However, estimates of wind profit [52] are a better approach to quantifying wind support, but wind speed was often too high to estimate wind profit. We considered maximum wind tailwind component of the five different pressure levels (see above), because flapping and bounding flyers select altitude with best wind support [53]. Individual tailwind component was estimated for bird’s departure time within the night [51]. To simplify matters we assumed the flight direction to the next migratory goal to be 233° (Figure 2) or to the individually tracked departure direction.

Flight range

Birds’ potential flight duration is a function of fuel load [9]:
flight duration i h = 100 × ln 1 + fuel load i .
(6)
As outlined above, the flight duration in nocturnal migrants is not only restricted by fuel load, but also by the time available between departure and sunrise. To estimate the bird’s potential time for its nocturnal migratory flight until sunrise, we considered the birds’ individual departure time after sunset if radio-tracked or the mean departure time after sunset (85 min) and bird’s maximum tailwind component:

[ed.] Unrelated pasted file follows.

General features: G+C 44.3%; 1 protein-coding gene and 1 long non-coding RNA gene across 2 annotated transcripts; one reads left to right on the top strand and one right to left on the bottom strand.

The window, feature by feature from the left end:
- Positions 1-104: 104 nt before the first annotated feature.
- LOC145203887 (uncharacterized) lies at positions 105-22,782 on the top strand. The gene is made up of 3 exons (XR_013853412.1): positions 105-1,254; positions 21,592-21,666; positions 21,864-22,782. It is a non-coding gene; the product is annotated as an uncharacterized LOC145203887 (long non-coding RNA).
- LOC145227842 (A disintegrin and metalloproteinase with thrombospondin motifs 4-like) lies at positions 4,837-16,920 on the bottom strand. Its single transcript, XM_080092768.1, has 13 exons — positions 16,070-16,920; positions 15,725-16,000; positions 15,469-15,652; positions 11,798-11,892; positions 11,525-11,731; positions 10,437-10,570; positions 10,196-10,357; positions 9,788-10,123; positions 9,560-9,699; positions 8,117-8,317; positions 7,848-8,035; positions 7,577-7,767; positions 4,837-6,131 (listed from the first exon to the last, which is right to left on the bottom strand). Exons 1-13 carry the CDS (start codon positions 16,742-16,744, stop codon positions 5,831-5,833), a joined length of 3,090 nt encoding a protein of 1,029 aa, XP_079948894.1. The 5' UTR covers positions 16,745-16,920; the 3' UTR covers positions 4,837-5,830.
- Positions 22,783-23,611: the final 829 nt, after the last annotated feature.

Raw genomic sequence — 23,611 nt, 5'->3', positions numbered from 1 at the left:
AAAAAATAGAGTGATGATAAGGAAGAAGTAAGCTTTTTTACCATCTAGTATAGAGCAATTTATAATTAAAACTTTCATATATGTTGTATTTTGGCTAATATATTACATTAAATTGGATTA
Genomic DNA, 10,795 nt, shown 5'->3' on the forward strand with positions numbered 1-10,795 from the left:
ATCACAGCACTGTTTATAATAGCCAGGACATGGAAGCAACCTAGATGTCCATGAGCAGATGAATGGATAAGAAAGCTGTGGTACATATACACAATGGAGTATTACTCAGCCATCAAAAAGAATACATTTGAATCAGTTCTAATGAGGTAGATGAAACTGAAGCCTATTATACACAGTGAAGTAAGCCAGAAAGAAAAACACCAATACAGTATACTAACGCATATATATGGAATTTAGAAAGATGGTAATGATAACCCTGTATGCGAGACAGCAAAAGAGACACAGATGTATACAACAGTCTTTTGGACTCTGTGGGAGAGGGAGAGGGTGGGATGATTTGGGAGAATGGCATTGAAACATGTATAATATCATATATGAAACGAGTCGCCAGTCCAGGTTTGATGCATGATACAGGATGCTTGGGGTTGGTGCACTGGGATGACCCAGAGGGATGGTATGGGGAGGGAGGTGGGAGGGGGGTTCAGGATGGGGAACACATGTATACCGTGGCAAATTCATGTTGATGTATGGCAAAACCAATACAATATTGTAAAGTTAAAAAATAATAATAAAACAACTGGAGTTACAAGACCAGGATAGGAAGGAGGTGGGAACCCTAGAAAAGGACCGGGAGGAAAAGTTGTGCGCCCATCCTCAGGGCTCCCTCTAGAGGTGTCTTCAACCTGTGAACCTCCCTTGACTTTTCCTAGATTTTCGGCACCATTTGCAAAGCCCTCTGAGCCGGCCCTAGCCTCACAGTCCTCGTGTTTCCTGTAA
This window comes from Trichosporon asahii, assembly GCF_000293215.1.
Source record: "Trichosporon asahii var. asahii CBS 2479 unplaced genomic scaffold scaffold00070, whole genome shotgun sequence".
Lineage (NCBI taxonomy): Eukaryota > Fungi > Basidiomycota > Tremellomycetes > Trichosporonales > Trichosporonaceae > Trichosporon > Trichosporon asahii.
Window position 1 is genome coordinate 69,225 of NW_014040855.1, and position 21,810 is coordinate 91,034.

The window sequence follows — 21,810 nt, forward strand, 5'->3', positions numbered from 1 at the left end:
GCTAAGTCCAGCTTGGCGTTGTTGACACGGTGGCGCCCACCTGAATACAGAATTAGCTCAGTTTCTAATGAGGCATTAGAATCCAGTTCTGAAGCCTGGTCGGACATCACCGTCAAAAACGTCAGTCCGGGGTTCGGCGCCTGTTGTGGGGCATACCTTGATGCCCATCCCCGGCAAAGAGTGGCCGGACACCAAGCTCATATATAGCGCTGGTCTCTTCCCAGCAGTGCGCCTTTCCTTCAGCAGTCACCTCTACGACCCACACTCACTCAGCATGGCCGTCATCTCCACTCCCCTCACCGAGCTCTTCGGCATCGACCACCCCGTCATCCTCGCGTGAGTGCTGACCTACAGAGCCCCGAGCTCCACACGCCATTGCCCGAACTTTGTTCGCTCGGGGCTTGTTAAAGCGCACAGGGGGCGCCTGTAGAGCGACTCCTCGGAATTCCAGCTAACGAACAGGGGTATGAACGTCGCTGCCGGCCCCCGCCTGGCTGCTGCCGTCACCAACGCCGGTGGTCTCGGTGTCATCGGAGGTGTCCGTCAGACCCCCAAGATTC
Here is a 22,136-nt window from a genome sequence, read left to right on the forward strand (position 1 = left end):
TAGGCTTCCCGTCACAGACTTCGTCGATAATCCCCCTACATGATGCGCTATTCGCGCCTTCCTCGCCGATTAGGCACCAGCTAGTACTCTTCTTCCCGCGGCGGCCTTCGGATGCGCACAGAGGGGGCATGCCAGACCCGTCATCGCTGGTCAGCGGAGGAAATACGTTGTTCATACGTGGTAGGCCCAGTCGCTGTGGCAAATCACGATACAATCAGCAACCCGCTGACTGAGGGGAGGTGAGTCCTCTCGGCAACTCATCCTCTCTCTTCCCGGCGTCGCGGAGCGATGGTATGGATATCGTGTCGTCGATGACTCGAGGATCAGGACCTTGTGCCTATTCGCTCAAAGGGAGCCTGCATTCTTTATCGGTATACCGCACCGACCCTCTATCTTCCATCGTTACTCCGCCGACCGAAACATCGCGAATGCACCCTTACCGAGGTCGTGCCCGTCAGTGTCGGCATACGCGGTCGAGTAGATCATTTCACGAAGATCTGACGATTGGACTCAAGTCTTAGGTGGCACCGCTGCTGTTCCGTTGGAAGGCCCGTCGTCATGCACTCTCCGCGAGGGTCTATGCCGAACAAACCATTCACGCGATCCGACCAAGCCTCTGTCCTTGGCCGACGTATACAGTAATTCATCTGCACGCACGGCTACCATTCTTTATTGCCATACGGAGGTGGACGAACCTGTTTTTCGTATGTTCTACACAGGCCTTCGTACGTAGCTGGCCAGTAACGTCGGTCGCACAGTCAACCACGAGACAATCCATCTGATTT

nocturnal flight range i km = restricted flight range i km + nocturnal flight duration i h × tailwind component i km h - 1 .
(7)

We estimated the distance to the nearest land in respect of the birds’ departure directions by considering the nearest land within 7.5° around the departure direction (Google Earth 6.2).

Mark-recapture model for estimating departure probability and stopover duration

  1. a)

    Departure probability

     

We used a state-space formulation of a parameter constrained Cormack-Jolly-Seber model [5456] to estimate the daily apparent survival probability Φ i,t which is the probability that an individual survives to the next day and stays in the area. Because the probability to survive 24 hours is in our case close to one, Φ i,t can be interpreted as staging probability, which is 1 - departure probability. The binary latent state variable z i,t described whether an individual was present in the study area (z i,t = 1) or not (z i,t = 0). The state of individual i at day t was modelled as a Bernoulli process depending on the state at day t-1 and the staging probability Φ i,t : z i,t ~ Bernoulli(z i,t-1 Φ i,t-1 ).

The probability that a bird was observed during one day (detection probability) was modelled as a Bernoulli process: an individual i was observed at day t with the probability z i,t p i,t : Y i,t ~ Bernoulli(z i,t p i,t ), where z i,t is an indicator variable indicating whether individual i is present at the study site at day t and p i,t is the detection probability. The logit of detection probability was constrained to be linearly dependent on an indicator variable for radio-tagged individual (radio-tagged) and on surface wind speed (standardised, wind.z). As birds may react to strong wind conditions with a more sheltered behaviour, wind speed may decrease birds’ detection probability for both colour marked and radio-tagged individuals.
logit p i , t ~ β 1 + β 2 xradio - tagge d i + β 3 xwind . z t .
(8)